The current systematic review and meta-analysis has been performed according to the “Preferred Reporting Items for Systematic Reviews and Meta-Analyses” (PRISMA) guidelines [9]. Two authors independently searched different scholarly databases: namely, Embase, PubMed/MEDLINE, ISI/Web of Science (WOS), Scopus, and Iranian databases such as MagIran, SID and Irandoc from 1st January 2000 up to 1st September 2017. Also the grey literature (via Google Scholar) was mined. Studies written in English or in Persian language were searched. Our search strategy was as follows: (“Quality of Life” OR “Health-Related Quality of Life” OR “Life Style” OR “QOL” OR “HRQoL”) AND (“Short-form questionnaire 36” OR “Questionnaire SF-36” OR “SF-36”) AND (“Elderly” OR “Aging”) AND “Iran”. Medical subject headings (MeSH) and wild-card options were used where appropriate. This search strategy was planned together with an information specialist.

In addition, reference lists of each identified study were examined for potentially eligible studies.

Inclusion criteria were: i) studies assessing HRQoL among health elderly people using the Short-Form 36 (SF-369 questionnaire, which is a validated, highly reliable and psychometrically sound instrument, comprising eight different domains/subscales: namely, physical functioning (PF), physical role functioning (PRF), bodily pain (BP), general health perceptions (GHP), vitality (VT), social role functioning (SRF), emotional role functioning (ERF), and mental health (MH) [6, 7]; and ii) studies reporting sufficient quantitative details such as standard deviation or standard error.

Exclusion criteria were: i) studies assessing HRQoL in sick elderly people; ii) studies with unclear results; iii) studies designed as clinical trials or reviews; iv) studies assessing overlapping populations (that is to say, dealing with the same populations); v) studies assessing HRQoL but not using the SF-36 questionnaire; and vi) studies not carried out in Iran.

Quality assessment of the included studies was evaluated using the 22-item “Strengthening the Reporting of Observational Studies in Epidemiology” (STROBE) checklist [10]. Studies were classified in good (score in the range 17–22), medium [816] and poor [17] quality studies.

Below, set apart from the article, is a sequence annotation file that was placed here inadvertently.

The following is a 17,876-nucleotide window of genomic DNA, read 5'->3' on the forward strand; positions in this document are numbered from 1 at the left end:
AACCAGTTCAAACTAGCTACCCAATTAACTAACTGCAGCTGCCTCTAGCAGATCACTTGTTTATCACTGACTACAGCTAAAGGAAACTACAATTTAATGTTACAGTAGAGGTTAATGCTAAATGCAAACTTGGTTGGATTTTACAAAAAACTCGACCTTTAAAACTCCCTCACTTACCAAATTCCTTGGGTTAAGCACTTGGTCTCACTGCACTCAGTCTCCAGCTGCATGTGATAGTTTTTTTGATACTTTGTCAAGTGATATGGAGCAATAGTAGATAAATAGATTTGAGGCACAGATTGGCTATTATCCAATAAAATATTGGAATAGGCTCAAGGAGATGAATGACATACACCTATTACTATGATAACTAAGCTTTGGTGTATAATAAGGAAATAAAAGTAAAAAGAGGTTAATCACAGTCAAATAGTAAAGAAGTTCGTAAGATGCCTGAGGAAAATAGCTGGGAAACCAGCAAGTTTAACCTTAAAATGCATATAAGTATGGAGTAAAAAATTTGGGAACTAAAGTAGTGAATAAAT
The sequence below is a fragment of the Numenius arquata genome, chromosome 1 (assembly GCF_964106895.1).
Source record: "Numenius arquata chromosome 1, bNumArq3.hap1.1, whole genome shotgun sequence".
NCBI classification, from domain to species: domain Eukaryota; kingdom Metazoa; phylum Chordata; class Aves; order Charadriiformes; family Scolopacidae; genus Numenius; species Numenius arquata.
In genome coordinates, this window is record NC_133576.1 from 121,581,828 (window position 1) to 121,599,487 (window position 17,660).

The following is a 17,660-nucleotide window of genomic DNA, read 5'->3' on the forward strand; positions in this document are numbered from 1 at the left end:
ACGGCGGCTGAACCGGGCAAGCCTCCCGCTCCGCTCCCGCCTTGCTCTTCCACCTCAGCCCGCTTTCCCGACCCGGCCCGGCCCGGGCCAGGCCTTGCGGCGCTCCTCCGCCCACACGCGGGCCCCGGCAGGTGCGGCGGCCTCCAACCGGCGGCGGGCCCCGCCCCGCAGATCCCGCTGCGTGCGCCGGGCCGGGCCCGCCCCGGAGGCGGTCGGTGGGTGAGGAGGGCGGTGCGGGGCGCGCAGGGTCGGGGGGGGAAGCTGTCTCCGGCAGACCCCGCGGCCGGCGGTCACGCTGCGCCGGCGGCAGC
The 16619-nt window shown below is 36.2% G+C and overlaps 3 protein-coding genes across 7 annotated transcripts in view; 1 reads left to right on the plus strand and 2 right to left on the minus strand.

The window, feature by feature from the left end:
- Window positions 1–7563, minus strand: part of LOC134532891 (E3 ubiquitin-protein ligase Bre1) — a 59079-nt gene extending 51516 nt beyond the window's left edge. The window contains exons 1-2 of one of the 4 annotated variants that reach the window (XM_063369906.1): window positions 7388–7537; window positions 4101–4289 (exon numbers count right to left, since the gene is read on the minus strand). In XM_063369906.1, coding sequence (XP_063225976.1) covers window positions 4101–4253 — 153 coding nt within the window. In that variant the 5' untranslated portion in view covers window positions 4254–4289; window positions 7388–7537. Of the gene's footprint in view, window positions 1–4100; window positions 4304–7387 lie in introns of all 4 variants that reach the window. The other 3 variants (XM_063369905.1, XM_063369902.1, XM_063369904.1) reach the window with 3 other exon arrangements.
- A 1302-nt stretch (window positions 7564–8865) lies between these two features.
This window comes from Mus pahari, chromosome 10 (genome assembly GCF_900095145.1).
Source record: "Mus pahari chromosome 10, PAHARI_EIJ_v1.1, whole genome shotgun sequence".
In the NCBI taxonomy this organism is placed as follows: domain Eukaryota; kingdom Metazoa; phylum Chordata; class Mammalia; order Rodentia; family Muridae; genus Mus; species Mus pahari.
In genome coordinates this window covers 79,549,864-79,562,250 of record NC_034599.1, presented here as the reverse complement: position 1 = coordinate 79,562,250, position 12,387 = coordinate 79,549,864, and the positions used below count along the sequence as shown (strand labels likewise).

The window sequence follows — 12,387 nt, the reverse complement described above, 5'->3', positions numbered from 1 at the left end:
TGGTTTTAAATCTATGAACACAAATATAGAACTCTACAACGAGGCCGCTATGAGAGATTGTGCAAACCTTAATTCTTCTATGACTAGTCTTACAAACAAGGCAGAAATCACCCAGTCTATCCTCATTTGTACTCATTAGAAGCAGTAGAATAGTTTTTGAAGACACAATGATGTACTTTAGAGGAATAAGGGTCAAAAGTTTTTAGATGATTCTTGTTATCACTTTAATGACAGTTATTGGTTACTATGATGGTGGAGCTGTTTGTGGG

Two authors independently extracted the following data from the selected studies: first author, publication year, sample size, mean age of the participants, mean overall HRQoL score and scores of each domain of the SF-36 questionnaire.

Statistical analysis

The mean overall HRQoL score and the scores for each domain/sub-scale of the SF-36 questionnaire were estimated with their 95% confidence intervals (CI). To assess heterogeneity between studies I2 test was used [11]. If this amount was less than 50%, the fixed model was used, otherwise a stochastic model (IV-Heterogeneity) was used.

Since SF-36 is a multi-dimensional construct, with eight domains/sub-scales, which can show different aspects of HRQoL, scores for each component were collected and synthesized separately. Additionally, two summary measures, namely the Physical Component Summary (PCS) and the Mental Component Summary (MCS) scores were pooled together in order to obtain a direct picture of HRQoL.

A sensitivity analysis was performed to ensure the stability and robustness of the results [12]. To assess heterogeneity, meta-regression analyses were conducted on the basis of the sample and publication year. Egger’s test was used to investigate the presence of publication bias [13]. P-values < 0.05 were considered as statistically significant. All statistical analyses were performed using the software STATA (version 12.0).


After the initial search and after deleting duplicates, 25 studies, meeting the inclusion criteria, were retained and analyzed [1438], as shown in Fig. 1.
Fig. 1
Fig. 1

Flow-chart of the search strategy utilized in the current systematic review and meta-analysis

Among the included studies, 25 articles reported the overall HRQoL score, whilst 24 of them reported also the scores of each domain or sub-scale of the SF-36 questionnaire. The total number of participants in the current systematic review and meta-analysis was 12,328 elderly individuals. The sample size of the studies ranged from 56 to 5600 subjects. Characteristics of the included studies are shown in Table 1.
Table 1

Main characteristics of the studies included in the current systematic review and meta-analysis





Sample size





East Azerbaijan


















Chaharmahal and Bakhtiari






Chaharmahal and Bakhtiari

















































































Darvishpoor Kakhki










































Based on the STROBE checklist, 17, 5 and 3 studies were considered of high, medium and poor quality, respectively.

The pooled overall HRQoL score based on the random model was computed to be 54.92 [95%CI 51.50–58.33], with a statistically significant amount of heterogeneity (I2 = 99.1%) (Fig. 2).
Fig. 2
Fig. 2

Forest plot of the studies included in the current systematic review and meta-analysis and reporting the overall health-related quality of life score assessed with the Short-Form 36 questionnaire

The result of the sensitivity analysis is shown in Fig. 3, indicating stability and reliability of results. Findings of the meta-regression analyses stratified according to the year of publication and to the sample size are shown in Fig. 4a and b. Both meta-regressions were not statistically significant (p-value for publication year = 0.867, and p-value for sample size = 0.701).
Fig. 3
Fig. 3